Palestinian Unity Deal Not End to Peace, Official SaysCalev Ben-David and Saud Abu Ramadan
A top Palestinian official sought to reassure critics that a reconciliation deal with the Gaza Strip’s militant Hamas rulers doesn’t mean Palestinian President Mahmoud Abbas is backing away from peace efforts.
The pact announced yesterday, meant to end a seven-year rift that produced dueling governments in the West Bank and Gaza, complicates peacemaking by bringing Hamas into the mix. Israeli Foreign Minister Avigdor Liberman, speaking to Israel Radio today, accused Abbas of embracing Hamas to avoid peacemaking and accused him of dealing in “political terror.”
Jibril Rajoub, a leading official in the Palestinian president’s Fatah movement, said once a unity government is formed, Abbas will declare that it recognizes Israel and accepts other conditions the U.S. and Europe have demanded in exchange for dealing with Hamas. “There is nothing to worry about,” Rajoub said today on Israel’s Army Radio.
The deal -- the third of its kind since 2011 -- was reached shortly after months of U.S.-sponsored talks between Israel and Abbas’ West Bank-based Palestinian Authority foundered at a critical juncture. The sides agreed in July to nine months of talks expiring April 29, and U.S. efforts to extend them have failed so far.
U.S. State Department spokeswoman Jen Psaki said the unity deal with Hamas, which doesn’t recognize Israel’s right to exist, will “seriously complicate” attempts to maintain negotiations. Any Palestinian government “must unambiguously and explicitly commit to nonviolence, recognition of the state of Israel, and acceptance of previous agreements and obligations between the parties,” Psaki said.
Hamas, considered a terrorist group by Israel, the U.S. and European Union for killing hundreds of Israelis in suicide bombings and other attacks, hasn’t accepted any of those conditions in the past.
Israeli Prime Minister Benjamin Netanyahu accused Abbas of choosing Hamas over peace and canceled a scheduled meeting of Israel and Palestinian negotiators yesterday. He’ll convene senior cabinet ministers today in Jerusalem to discuss an Israeli response to the unity deal, his spokesman Mark Regev said.
Israel’s benchmark TA-25 Index and shekel were little changed in trading today as investors waited to see how the reconciliation agreement plays out.
“We don’t see any impact at the the moment,” Sagie Poznerson, head of trading at Ramat Gan, Israel-based Leader Capital Markets, said by phone today. “Investors are waiting to see which way the wind will blow.”
While Israel condemned the pact, that’s probably not what will kill the peace talks, said Hussein Ibish, a senior fellow at the Washington-based American Task Force on Palestine.
“It’s a negotiating tactic that says to Israel, ‘Hey, we have other options,’” he said. “At the same time, look at what happened to all the previous unity agreements with Hamas. They didn’t last.”
Under the terms of the deal, Fatah and Hamas will form a joint government within five weeks and hold elections within six months, Hamas leader Ismail Haniyeh said yesterday in Gaza, where reconciliation talks were held.
A Fatah-Hamas unity administration formed in 2006 collapsed a year later after a violent clash between their forces in Gaza, leaving Abbas controlling the West Bank and Hamas governing Gaza. Reunification efforts since that time have failed because of disputes over details and implementation.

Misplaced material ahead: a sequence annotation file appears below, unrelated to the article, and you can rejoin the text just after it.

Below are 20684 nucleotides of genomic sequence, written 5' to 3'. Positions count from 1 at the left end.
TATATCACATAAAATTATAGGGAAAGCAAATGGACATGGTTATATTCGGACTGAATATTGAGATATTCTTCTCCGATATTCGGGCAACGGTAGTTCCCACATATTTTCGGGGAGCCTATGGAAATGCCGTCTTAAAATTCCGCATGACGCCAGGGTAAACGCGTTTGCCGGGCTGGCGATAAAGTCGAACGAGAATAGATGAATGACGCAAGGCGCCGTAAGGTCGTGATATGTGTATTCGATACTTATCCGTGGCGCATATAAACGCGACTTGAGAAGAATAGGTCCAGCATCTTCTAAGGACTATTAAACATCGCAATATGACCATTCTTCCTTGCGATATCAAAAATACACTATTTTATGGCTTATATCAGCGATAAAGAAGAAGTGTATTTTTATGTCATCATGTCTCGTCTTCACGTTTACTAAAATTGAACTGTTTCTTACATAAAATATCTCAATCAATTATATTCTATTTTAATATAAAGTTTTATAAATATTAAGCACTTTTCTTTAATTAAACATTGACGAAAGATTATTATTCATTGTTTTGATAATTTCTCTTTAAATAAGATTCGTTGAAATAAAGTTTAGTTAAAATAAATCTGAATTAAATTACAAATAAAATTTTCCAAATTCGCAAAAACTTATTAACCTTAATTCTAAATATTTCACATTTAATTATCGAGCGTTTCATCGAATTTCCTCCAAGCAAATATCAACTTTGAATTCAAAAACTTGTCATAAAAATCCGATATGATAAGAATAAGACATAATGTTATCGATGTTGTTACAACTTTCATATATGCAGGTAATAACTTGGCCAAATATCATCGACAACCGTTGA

The U.S. negotiating team in Israel, led by envoy Martin Indyk, raised U.S. concerns with Abbas, Psaki said. She said “the ball at this point is in the Palestinians’ court” to address the implications of the Hamas deal for the peace process.
U.S. law requires cutting off aid to the Palestinian Authority in the event of a power-sharing government that includes Hamas as a member, or results from an agreement with Hamas over which it exercises “undue influence.” Aid could continue only if the U.S. president certifies that all Palestinian ministers have accepted those principles.
It’s unclear whether a consensus government of the type anticipated under previous Fatah-Hamas agreements would come under that legal definition, according to a report by the Congressional Research Service.
The U.S. is expected to provided $440 million in aid to the Palestinian Authority this year, according to the Palestinian news agency Ma’an.
Abbas said the agreement with Hamas “will enhance the ability of Palestinian negotiators to achieve the two-state solution,” according to the official Palestinian news agency Wafa. Netanyahu said Abbas “chose Hamas” and “whoever chooses Hamas doesn’t want peace.”
Talks broke down in early April after Israel didn’t go through with the last of four promised releases of Palestinian prisoners, then announced plans to build new homes in east Jerusalem, land the Palestinians claim for a future capital. Abbas retaliated by resuming the Palestinian campaign for greater statehood recognition outside negotiations.
If Hamas does join a Palestinian unity government, “they would probably allow Abbas to continue talking to Israel while insisting, as they have in the past, that any agreements require approval from the Palestinian public in a referendum,” said Mark Heller, research fellow at the Institute for National Security Studies at Tel Aviv University.
“In any case, there are no signs we’re close to a peace agreement, and adding Hamas to the mix just puts it a few more steps away,” Heller said.